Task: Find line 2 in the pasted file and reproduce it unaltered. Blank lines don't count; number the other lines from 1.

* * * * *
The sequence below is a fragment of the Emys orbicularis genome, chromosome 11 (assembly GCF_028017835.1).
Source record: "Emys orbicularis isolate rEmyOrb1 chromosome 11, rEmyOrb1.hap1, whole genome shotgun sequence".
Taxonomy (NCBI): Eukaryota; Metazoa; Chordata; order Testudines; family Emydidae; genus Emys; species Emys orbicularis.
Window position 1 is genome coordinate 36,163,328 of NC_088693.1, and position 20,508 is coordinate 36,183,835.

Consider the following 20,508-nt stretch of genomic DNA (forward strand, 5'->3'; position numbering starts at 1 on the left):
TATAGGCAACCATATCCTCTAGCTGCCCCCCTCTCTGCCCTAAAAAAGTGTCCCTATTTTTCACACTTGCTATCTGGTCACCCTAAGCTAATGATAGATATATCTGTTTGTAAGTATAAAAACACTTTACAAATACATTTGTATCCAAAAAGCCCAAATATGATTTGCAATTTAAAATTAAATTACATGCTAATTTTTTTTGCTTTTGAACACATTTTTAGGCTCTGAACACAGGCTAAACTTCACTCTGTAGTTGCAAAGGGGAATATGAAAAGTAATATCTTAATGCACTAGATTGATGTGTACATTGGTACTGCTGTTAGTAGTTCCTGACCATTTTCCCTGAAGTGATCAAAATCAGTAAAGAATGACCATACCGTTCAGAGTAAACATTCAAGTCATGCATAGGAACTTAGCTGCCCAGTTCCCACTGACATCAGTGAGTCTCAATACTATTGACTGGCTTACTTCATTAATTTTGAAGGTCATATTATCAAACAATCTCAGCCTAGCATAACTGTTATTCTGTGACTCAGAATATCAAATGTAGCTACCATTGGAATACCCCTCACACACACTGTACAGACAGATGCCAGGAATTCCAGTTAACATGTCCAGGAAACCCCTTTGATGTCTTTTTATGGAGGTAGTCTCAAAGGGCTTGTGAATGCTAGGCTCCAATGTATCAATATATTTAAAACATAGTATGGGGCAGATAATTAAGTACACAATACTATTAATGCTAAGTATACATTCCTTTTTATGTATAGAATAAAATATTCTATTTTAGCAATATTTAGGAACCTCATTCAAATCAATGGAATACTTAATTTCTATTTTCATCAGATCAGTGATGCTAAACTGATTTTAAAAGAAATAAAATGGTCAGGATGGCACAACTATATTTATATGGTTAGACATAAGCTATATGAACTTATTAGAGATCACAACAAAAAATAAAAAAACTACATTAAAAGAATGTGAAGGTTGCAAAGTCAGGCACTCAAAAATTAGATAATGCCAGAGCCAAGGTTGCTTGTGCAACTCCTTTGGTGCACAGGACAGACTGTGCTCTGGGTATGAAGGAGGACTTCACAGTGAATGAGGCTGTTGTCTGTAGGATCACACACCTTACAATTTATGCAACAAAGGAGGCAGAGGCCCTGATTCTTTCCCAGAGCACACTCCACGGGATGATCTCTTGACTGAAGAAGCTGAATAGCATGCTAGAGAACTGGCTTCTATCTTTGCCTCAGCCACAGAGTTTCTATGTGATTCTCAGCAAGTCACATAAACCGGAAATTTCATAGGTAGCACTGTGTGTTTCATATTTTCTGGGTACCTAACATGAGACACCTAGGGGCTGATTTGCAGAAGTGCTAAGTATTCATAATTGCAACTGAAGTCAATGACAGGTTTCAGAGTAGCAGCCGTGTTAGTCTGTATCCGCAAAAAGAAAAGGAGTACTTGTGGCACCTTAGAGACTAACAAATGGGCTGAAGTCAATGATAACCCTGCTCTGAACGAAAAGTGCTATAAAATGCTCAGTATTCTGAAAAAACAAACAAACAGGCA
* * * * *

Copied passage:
Source record: "Emys orbicularis isolate rEmyOrb1 chromosome 11, rEmyOrb1.hap1, whole genome shotgun sequence".